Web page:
Around this point in the year, it’s often a lot easier for weirder or more unconventional bands to release music, typically because there’s less competition in terms of bigger releases and with an already-established niche fanbase, it takes some of the pressure off an inevitable decline in sales and streams. It’s the only logical reason for Dirge to be releasing Lost Empyrean now; it is their seventh album after all, and a career spanning almost twenty-five years has yet to see them become more than a cult act. Granted, that’s not totally unforeseen – in a genre like post-metal where Neurosis and Isis and held as the pinnacle, it can be hard for other bands to really get a foot in the door – but Dirge’s longevity has at least made them worthy of a shot for something more.
That’s definitely a more salient justification than the music, especially when Lost Empyrean is indicative of a band who haven’t really evolved or innovated what post-metal is, but easily live up to their name with the crushingly heavy slabs of sound that can make this genre so visceral. On the other hand, Dirge are no more impregnable than some of their bigger counterparts – tracks ranging from six-and-a-half to ten minutes of dense, slabdragging noise with relatively little modulation will definitely do that, not to mention the philosophical concept that, in all honesty, doesn’t bring much more to the table – but for just a solid post-metal album with all the trimmings included, you can’t go far wrong with Lost Empyrean.
And that largely is the extent of what there is to say here, because it’s not as if Dirge are pushing boundaries or really coming up with a sound that’s their own. Admittedly that can be something of a disappointment for an album like this where Dirge are essentially dragging out the very essence of a sound without putting much if any of their own spin on it, but as Wingless Multitudes sets the stage for what’s to come in its seismic, throttling heft, it’s hard to deny the thrill that comes from a sound like this. It mightn’t be constant – a factor that’s an unfortunate side effect of the aforementioned lack of modulation – but with a guitar tone as utterly crushing as it is here alongside a production style that’s so effective in capturing the sense of grandeur and scope that works in tandem with it, Lost Empyrean arguably works more as a display of Dirge’s knack for colossal soundscapes above anything else. Even if actual songs aren’t in abundance, Dirge still know how to captivate to a reasonable degree, and that’s definitely worth appreciating with an album like this.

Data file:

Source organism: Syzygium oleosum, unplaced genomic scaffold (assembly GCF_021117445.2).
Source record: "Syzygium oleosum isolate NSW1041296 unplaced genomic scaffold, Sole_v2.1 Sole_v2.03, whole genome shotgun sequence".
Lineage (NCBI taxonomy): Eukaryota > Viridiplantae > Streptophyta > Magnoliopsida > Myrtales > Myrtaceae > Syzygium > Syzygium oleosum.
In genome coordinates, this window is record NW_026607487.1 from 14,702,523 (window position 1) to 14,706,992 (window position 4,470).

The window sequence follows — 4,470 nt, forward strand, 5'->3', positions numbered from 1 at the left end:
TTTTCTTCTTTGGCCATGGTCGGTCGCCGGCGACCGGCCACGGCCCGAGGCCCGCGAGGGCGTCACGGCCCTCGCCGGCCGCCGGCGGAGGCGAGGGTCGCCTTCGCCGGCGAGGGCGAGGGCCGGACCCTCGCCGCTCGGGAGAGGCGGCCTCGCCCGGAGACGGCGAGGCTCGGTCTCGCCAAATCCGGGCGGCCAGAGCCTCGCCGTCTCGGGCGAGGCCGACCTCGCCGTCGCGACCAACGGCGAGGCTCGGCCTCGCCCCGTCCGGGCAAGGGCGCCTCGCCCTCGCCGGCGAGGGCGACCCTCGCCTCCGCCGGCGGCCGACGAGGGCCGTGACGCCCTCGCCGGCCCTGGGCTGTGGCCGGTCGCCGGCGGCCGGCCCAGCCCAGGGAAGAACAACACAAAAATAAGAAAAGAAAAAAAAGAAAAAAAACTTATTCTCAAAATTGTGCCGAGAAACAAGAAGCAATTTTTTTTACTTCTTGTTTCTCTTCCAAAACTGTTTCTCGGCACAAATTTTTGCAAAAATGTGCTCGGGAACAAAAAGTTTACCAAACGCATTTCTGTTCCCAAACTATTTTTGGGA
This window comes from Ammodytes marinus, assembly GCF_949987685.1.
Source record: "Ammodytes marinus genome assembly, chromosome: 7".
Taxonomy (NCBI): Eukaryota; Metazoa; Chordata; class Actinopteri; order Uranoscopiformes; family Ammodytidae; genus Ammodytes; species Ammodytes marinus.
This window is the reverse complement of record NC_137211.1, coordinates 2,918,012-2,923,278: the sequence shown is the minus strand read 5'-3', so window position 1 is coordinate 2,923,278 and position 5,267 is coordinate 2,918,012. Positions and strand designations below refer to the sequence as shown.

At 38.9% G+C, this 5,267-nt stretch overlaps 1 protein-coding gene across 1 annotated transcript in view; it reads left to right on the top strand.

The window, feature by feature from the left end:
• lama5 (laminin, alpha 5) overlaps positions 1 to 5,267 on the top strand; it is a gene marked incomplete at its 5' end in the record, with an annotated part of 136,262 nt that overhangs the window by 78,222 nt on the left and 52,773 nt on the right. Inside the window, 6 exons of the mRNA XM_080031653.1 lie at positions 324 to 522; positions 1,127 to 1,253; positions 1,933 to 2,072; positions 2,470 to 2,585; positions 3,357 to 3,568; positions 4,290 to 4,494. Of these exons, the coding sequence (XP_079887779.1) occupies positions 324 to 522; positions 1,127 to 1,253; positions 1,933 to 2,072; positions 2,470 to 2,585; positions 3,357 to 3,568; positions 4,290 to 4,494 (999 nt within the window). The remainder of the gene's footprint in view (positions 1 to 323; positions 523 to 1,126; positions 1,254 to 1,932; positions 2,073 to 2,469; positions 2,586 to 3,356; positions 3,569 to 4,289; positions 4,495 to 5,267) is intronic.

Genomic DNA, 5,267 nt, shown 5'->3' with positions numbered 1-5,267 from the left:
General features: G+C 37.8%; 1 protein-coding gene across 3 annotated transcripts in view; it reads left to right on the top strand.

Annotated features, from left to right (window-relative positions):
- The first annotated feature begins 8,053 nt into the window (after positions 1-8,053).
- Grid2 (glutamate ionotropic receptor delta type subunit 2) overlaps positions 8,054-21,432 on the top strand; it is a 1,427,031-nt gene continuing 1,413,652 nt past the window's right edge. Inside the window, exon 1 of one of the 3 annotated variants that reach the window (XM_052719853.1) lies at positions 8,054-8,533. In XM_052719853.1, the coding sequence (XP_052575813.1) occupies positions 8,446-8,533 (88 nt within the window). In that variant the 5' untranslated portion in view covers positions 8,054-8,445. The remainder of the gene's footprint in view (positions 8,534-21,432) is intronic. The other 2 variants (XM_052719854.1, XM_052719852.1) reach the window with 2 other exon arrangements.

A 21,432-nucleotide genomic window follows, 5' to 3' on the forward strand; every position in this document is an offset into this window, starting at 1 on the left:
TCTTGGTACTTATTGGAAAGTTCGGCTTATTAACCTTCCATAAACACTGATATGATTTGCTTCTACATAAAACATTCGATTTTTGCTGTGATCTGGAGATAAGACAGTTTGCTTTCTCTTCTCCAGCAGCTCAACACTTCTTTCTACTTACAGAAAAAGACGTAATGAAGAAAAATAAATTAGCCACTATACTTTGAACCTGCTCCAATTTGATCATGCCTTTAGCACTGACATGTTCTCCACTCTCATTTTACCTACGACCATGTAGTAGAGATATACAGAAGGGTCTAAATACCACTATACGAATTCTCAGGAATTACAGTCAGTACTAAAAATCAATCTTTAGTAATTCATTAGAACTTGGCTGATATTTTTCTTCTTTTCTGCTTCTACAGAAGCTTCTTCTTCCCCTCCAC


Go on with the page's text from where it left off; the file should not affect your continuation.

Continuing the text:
And yes, if all that seems like an attempt at diverting attention away from Dirge’s notable mid-tier status within post-metal, it’s more or less a necessity when the aim is to get the most from an album like this. By design, there’s not a lot to say about it, even with Dirge trying their absolute hardest to make it at least compelling. It definitely is as well, just not scaling any enormous heights or proving to be the dissenting voice away from the norm that this band could be, to be perfectly honest. Still, it’s not bad, and for another lot of post-metal that’ll go down easily for the fans, Lost Empyrean is a worthy investment to make.
For fans of: Neurosis, Cult Of Luna, Bossk
Words by Luke Nuttall
‘Lost Empyrean’ by Dirge is released on 14th December on Debemur Morti Productions.